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FRIDAY-SUNDAY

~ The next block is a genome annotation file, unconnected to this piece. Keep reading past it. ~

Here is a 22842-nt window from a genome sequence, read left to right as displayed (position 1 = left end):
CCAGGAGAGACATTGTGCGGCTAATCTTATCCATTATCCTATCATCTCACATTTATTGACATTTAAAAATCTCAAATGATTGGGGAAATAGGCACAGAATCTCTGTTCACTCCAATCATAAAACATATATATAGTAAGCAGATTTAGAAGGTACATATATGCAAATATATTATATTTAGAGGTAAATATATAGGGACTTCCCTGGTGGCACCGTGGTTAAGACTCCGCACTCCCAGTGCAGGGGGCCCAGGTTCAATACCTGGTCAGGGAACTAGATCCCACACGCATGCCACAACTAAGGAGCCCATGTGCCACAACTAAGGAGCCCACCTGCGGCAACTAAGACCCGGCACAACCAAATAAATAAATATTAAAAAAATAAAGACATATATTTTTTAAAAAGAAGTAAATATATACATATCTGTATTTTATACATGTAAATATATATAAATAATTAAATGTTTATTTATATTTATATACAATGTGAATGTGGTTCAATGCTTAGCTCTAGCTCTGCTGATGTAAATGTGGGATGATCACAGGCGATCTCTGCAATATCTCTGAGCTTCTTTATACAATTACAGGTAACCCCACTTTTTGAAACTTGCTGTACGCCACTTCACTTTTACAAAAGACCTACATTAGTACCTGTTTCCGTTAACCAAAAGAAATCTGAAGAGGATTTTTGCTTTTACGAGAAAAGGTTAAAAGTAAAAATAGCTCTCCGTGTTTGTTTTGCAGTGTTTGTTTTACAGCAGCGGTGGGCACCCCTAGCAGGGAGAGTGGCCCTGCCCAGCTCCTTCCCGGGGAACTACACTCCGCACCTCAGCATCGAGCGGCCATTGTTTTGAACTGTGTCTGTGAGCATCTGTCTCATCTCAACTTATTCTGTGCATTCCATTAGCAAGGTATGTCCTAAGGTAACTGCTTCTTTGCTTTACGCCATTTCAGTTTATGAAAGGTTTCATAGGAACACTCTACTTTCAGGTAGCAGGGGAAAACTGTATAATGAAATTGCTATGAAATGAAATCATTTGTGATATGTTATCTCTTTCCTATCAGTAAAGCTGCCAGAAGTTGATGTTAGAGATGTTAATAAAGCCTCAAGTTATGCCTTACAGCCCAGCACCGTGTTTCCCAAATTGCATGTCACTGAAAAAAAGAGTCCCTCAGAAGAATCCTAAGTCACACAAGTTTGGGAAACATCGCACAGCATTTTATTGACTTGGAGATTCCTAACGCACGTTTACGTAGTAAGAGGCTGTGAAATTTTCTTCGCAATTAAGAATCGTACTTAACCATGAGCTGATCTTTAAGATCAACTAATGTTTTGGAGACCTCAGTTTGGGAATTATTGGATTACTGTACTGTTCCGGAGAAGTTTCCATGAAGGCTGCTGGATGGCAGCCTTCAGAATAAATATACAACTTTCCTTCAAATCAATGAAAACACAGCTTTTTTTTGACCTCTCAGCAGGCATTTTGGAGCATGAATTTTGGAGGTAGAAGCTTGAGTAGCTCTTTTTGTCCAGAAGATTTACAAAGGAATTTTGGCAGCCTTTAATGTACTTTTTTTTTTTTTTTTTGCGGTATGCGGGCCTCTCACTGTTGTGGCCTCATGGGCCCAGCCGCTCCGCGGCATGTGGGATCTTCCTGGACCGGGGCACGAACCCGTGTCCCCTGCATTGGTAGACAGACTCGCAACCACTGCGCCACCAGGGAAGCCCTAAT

In 1973, director William Friedkin turned a horror potboiler, William Peter Blatty’s novel The Exorcist, into a movie masterpiece. It was the same trick Francis Ford Coppola had pulled off the year before, taking a popular genre novel—in his case, Mario Puzo’s crime saga The Godfather—and massaging it into cinematic art. Friedkin’s achievement is more remarkable, however, because his film’s success largely depended on the believability of a child’s performance. Forget The Exorcist’s weighty themes about Good and Evil, its gruesome special effects, its impeccable performances by veterans Ellen Burstyn and Max von Sydow; if that little girl hadn’t been able to play extremes—lovable moppet one minute, vomiting demon the next—the film would’ve tanked. It didn’t, of course, though the kid who saved Friedkin’s bacon, Linda Blair (pictured), has been paying for its notoriety ever since. Although she’s continued acting—surviving a 747 disaster in Airport 1975, a deformed killer in Hell Night, and perverted prison guards in Chained Heat—she will always be remembered for her dexterity with a crucifix and her facility with a Ouija board. Now and forever, Blair is horrordom’s crown jewel, the star of Chiller Theatre’s traveling horror, sci-fi, fantasy film and TV memorabilia expo. Oh, there are other notable attendees—Frank Gorshin (the Riddler on the Batman television show), Lou “The Incredible Hulk” Ferrigno, Washington-based attorney and horror scholar Douglas Winter, and Famous Monsters of Filmland cover artist Basil Gogos—but it’s to Blair (who may not be able to appear all three days), still a bombshell, that attention must be payed. From 6-11 p.m. Friday, Nov. 20, 10 a.m.-7 p.m. Saturday, Nov. 21, and 11 a.m.-5 p.m. Sunday, Nov. 22, at the Hyatt Regency Crystal City, 2799 Jefferson Davis Highway, Arlington. $15. (800) 233-1234. (Roberto Aguirre-Sacasa)